MICHAEL GUINN SERIES

William Dennis
All paintings by Michael Guinn

Michael Guinn

 

FORTY-THREE BAR

 

 

 

Through neon stains she steps on crumpled night so eagerly;
tonight Thirteenth and Cuthbert blows up hard... no, easily.

Piazza dark: there in between, where torches splash down puddles,
staccato heels rush doppler—eager, though uneasily.

Excitement's loops and spikes are all that's left of trade or custom;
a shoulder bag in white bears innocence, though secretly.
 
The old tube-benders flaunt their phosphors, drip cold-cathode light
in her absorptive eye that renders back so meagerly.

Wet hope, put up in paint, dries and cracks to longing, Mike;
where she goes, we, at our age, can't go feasibly.

 

EVERY DAY'S BRIDE



Lace gowns and snuggies, limos and buggies, all wait for Friday’s bride;
parties at golf clubs, champagne in hot tubs, these come to Friday’s bride.

 



Minimum wage, the old man in a rage, in wait for the Saturday’s bride;
Slow-growing debt, no-name cigarettes, these are for Saturday’s bride;

 



Unguessed contentment, reconsidered resentment, settle on Sunday’s bride;
a prosperous middle, three kids on one fiddle, endow any Sunday’s bride.

 


Health care not offered and sick time not proffered—not much due Monday’s bride;
fluorescent lights, swollen ankles midnights are what waits for Monday’s bride.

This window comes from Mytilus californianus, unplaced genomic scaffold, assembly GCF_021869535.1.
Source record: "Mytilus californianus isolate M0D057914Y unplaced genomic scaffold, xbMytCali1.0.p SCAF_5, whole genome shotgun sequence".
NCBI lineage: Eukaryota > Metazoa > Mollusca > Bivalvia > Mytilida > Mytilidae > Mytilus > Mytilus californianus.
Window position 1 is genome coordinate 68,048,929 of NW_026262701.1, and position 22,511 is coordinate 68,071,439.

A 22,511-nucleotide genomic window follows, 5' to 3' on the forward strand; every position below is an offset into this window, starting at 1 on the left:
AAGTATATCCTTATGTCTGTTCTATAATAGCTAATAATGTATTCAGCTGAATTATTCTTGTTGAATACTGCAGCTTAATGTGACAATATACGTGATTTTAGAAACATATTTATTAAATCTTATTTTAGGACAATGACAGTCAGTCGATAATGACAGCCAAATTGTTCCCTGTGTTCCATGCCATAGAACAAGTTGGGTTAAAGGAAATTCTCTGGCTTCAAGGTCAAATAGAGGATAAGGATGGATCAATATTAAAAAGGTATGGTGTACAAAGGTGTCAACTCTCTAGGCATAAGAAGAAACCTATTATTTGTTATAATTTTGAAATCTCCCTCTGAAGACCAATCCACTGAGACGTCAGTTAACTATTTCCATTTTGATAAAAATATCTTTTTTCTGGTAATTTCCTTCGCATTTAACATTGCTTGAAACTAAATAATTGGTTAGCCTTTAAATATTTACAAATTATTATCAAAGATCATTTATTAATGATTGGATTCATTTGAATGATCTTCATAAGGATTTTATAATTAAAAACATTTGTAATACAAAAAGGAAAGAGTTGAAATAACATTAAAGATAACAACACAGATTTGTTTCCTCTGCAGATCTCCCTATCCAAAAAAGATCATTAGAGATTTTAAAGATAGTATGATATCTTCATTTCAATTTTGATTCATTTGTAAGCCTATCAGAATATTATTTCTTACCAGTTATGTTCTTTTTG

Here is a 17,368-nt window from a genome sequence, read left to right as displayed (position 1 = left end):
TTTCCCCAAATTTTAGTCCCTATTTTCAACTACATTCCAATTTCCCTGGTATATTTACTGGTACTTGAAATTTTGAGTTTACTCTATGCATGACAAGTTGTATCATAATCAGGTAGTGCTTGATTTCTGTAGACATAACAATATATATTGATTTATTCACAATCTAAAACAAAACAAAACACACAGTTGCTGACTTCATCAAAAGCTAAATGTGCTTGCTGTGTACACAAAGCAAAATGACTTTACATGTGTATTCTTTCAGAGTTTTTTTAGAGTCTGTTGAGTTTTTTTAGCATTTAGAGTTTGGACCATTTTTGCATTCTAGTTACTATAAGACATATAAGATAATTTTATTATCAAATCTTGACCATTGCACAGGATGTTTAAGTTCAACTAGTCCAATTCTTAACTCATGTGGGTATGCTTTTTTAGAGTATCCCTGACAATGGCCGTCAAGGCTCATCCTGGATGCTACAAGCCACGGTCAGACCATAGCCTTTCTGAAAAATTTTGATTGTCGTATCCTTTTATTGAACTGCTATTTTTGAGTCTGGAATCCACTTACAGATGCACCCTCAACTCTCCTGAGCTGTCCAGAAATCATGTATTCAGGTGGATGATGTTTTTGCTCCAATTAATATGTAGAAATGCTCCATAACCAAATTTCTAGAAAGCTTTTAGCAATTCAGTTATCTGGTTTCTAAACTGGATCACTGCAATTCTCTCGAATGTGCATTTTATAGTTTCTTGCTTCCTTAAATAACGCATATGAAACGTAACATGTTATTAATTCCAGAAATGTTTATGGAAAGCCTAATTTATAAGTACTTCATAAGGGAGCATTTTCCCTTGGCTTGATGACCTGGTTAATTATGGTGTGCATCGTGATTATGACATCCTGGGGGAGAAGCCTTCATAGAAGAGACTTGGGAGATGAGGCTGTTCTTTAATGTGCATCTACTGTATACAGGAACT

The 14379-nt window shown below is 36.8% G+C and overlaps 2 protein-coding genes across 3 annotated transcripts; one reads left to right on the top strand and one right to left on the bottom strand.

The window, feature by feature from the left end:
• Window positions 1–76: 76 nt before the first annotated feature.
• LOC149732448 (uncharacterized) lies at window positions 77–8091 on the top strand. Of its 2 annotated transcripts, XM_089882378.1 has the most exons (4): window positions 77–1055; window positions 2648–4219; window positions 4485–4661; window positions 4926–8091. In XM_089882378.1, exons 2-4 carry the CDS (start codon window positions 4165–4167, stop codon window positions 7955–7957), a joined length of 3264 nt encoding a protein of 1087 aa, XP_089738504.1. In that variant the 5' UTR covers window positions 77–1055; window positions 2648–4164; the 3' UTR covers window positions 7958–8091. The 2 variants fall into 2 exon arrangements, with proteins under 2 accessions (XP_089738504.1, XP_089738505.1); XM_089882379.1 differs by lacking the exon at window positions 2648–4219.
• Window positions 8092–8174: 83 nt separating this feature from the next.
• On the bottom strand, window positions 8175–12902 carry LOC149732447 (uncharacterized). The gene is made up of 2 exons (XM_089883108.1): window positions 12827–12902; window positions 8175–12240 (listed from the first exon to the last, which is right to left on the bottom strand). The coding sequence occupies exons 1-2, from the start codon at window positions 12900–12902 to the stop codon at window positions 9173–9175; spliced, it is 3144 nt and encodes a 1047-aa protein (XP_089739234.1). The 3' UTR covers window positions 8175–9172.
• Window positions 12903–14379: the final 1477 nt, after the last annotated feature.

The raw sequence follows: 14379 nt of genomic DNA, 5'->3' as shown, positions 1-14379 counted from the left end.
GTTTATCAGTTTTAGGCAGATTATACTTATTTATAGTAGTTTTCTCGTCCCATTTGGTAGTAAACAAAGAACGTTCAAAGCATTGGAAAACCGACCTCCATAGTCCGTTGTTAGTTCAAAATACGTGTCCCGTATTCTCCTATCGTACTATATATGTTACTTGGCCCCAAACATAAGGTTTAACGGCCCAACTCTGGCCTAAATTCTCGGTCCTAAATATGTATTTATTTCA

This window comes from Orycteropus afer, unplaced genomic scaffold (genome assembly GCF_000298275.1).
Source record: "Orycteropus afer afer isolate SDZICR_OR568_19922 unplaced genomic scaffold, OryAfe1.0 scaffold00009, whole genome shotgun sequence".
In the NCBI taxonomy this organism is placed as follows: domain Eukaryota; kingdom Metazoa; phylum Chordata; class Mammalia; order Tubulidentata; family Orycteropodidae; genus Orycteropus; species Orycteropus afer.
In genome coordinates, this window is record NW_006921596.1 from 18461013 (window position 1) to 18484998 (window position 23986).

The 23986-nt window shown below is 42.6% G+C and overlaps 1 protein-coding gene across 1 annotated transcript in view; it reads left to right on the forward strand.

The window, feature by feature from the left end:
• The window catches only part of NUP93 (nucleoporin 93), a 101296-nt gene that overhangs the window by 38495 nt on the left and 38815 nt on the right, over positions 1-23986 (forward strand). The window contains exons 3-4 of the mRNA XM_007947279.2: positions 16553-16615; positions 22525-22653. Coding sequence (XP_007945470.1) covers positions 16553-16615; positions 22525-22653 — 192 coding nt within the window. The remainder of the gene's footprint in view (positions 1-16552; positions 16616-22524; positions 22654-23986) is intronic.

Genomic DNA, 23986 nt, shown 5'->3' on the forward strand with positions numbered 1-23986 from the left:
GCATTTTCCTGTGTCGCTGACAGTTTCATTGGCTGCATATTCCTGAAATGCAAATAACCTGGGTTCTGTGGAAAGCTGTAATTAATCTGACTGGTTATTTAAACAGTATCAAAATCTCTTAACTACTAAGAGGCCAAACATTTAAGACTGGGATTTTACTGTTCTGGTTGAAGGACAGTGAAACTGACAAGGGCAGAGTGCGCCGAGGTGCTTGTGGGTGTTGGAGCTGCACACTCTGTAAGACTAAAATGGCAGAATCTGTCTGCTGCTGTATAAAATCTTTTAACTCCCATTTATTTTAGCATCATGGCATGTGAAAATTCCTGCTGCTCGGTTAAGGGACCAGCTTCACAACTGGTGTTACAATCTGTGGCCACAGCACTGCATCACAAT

Husbands and lovers, long stocks and short covers come to a Tuesday’s bride;
career but not children, nephews in her will then, wait for the Tuesday’s bride.

 


Daughters displayed, grand-children arrayed at bed-side for Wednesday's bride;
sons at her head, a good death in her bed awaits any Wednesday's bride.



Diagnosis disputed, insurance refuted, time rushes past Thursday's bride;
inside something lingers, days count on her fingers, time slows down for Thursday's bride.

 


None of that matters, the climate in tatters looms over every day's bride;
drought sears crops in-land, seas die and rise again, threatening every day's bride. 

 

 

 

THIS TO ME

 

 

Framed by woman's shape, my life once looked like this to me;
the world, all sketched essentials, yawned like an abyss to me.

Unblended colors, elemental shapes, seemed basic truth;
discovering what you were, not who, now seems remiss to me.

They sold a lot of black and blue acrylic paint, back then;
Plato's forms, all light and dark, seemed not amiss to me.

Young man's fancy feels more like an alien landscape, now,
than history's crumb and memory's swirl make your least kiss to me.

In coal mine dark, I know you by a single finger's touch;
your mixed particulars are all familiar bliss to me.

History, Bill, all your history focuses her form; 
filled shapes, warmed colors are what it means to reminisce to me.

 

WILLIAM DENNIS lives and writes at the junction of PA, MD and DE.  His work has appeared most recently in Contemporary Ghazals, published by Robert Watkins. More of his work is on display at The Last Resort Gallery.  Two books of ghazal in Kindle format may be purchased through Amazon, Foreign Language: Exploring the Ghazal in English, and Better than Truth, Not Quite Translation of Ghalib, as well as other volumes of verse and fiction.

MICHAEL GUINN studied at the Pennsylvania Academy of the Fine Arts, Philadelphia College of Art (now Uarts) and the Fleisher Art Memorial. After two years of private study in Rome, Italy, he returned to Philadelphia in 1972 and has lived in Center City ever since. He is also a past president of the historic Plastic Club, an artist's club and gallery. A painter and draughtsman, his work is in many public and private collections.